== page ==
Neurobehavioral consequences of intraventricular hemorrhage in the very low birthweight infant

Mary Beth Browne, Mujahid Anwar, Anne Koons, Barbara Ostfeld, Steven Kugler, David Mandelbaum, Evelyn Traeger, Mark Hiatt, Thomas Hegyi

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1 Scopus citations


We assessed the effect of periventricutar-intraventricutar hemorrhage (IVH) on neurobehavioral examination in a group of very low birth weight (VLBW) infants to identify differences between these infants and control infants without IVH. Eleven VLBW infants who had IVH (birth weight 859 ± 217 g, gestational age 26 ± 2 weeks) and 19 others who did not, (birth weight 1043 ± 237 g, gestational age 28 ± 2 weeks) served as controls. The Standardized Neurobehavioral Assessment of the Preterm Infant (NAPI) was performed at 34-36 weeks conceptional age, and the results were expressed as a ratio of normative data. We found that infants who had suffered from IVH were hypertonic in the lower extremities (popliteal angle ratio score 1.71 ± 0.80) as compared to control infants (popliteal angle ratio score 1.19 ± 0.58, p < 0.05). Control infants scored tower in alertness (0.72 ± 0.37) in comparison to IVH infants (alertness score 1.10 ± 0.27, p < 0.05). No significant differences were seen in scarf sign, general motor development, irritability, cry quality and sleep time. We speculate that hypertonicity of tower extremities may be an early indicator of motor problems in infants with IVH. In addition, identifying hypertonicity before discharge from the nursery may allow more appropriate developmental care for these infants.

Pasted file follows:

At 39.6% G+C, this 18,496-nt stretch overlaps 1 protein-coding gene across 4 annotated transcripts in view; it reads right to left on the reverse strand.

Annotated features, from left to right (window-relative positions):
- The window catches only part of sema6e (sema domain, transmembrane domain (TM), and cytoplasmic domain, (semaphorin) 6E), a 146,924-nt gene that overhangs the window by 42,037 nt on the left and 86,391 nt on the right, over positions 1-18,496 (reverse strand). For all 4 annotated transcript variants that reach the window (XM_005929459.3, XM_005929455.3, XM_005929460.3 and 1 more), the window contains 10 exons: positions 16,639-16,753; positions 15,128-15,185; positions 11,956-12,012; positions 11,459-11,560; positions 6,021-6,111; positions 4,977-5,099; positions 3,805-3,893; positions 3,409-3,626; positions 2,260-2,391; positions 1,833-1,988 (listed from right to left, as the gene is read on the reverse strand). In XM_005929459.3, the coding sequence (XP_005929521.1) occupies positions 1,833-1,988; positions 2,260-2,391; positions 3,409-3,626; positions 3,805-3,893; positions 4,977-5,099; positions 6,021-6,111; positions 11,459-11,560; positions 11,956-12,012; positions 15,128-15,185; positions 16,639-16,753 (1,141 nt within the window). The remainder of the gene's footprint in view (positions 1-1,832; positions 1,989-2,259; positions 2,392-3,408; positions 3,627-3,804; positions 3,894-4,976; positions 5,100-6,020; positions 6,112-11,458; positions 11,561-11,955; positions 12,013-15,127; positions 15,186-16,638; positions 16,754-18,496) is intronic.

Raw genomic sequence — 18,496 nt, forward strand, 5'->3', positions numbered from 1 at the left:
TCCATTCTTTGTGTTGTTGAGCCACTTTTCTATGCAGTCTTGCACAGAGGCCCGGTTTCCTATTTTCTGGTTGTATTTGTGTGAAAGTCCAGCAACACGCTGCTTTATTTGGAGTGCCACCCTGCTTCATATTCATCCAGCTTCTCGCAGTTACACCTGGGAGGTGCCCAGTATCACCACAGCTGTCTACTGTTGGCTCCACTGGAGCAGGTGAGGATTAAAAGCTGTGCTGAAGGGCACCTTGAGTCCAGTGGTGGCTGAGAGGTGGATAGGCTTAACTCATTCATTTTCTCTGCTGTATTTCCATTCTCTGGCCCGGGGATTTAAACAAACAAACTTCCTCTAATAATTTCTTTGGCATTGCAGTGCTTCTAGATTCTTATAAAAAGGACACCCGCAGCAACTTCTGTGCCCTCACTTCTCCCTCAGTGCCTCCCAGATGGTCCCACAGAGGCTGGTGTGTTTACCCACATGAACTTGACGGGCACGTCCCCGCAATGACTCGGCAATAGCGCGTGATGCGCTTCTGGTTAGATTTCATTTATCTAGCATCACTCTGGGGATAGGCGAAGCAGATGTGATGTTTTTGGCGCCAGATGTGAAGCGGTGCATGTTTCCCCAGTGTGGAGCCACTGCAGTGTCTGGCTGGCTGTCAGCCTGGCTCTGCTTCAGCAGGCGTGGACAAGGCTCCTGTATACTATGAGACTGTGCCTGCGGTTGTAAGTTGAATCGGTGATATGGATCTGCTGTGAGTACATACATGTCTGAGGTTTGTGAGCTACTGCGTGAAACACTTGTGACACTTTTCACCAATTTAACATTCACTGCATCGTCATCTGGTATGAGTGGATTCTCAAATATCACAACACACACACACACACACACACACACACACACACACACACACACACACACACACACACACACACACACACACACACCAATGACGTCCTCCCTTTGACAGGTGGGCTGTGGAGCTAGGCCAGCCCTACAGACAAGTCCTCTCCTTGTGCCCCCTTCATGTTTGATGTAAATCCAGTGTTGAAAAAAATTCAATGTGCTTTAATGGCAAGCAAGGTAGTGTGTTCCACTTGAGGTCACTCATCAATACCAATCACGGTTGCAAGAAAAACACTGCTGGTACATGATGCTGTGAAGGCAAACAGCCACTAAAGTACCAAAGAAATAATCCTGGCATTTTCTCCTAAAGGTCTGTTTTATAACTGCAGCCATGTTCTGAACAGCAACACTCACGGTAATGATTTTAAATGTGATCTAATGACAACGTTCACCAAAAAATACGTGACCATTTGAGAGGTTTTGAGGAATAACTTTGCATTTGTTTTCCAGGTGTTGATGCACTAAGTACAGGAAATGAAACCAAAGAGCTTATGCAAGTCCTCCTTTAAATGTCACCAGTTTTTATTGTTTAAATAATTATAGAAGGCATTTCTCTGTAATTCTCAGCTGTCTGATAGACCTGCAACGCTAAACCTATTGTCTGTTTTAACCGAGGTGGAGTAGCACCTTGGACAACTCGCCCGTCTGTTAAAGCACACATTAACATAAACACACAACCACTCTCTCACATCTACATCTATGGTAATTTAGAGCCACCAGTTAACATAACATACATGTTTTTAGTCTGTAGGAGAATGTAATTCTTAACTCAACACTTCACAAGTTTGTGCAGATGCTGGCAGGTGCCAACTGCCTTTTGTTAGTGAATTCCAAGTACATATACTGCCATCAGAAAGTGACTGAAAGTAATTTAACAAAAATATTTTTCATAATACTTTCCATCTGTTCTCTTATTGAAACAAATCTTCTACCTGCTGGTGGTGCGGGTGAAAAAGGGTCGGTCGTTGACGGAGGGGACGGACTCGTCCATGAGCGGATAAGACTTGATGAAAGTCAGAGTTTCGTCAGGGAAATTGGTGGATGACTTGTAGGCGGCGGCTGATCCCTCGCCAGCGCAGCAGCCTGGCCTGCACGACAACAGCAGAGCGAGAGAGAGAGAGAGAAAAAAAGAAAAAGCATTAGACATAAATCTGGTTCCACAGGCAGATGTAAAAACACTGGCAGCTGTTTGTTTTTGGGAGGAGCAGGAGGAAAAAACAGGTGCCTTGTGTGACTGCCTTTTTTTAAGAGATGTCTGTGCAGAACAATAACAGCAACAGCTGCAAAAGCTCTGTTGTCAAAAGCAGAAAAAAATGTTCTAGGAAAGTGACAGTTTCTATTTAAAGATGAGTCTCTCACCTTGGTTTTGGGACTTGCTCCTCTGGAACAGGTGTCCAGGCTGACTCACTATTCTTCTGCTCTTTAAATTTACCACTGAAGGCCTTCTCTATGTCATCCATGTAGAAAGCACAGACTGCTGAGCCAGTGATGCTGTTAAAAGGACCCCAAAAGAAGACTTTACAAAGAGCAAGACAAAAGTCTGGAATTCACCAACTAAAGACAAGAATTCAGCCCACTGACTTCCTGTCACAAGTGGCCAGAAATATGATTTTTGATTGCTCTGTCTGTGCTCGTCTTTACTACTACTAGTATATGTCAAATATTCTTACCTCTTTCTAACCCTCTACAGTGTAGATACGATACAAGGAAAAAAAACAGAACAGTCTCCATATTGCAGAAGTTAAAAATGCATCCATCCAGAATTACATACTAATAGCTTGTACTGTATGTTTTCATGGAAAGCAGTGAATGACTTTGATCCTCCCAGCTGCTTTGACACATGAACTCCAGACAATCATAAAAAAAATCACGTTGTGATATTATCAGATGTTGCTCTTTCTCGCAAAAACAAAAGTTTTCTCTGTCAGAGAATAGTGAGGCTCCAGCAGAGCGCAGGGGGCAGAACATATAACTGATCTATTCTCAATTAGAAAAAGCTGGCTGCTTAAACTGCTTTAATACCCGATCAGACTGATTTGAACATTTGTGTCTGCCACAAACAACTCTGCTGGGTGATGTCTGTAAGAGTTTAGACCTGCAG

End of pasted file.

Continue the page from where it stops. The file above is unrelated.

Original languageEnglish (US)
Pages (from-to)149-153
Number of pages5
JournalInternational Pediatrics
Issue number3
StatePublished - Sep 2005

All Science Journal Classification (ASJC) codes

  • Pediatrics, Perinatology, and Child Health


  • Developmental care
  • Hypertonicity
  • Periventricular-intraventricular hemorrhage (IVH)
  • Very low birth weight (VLBW)


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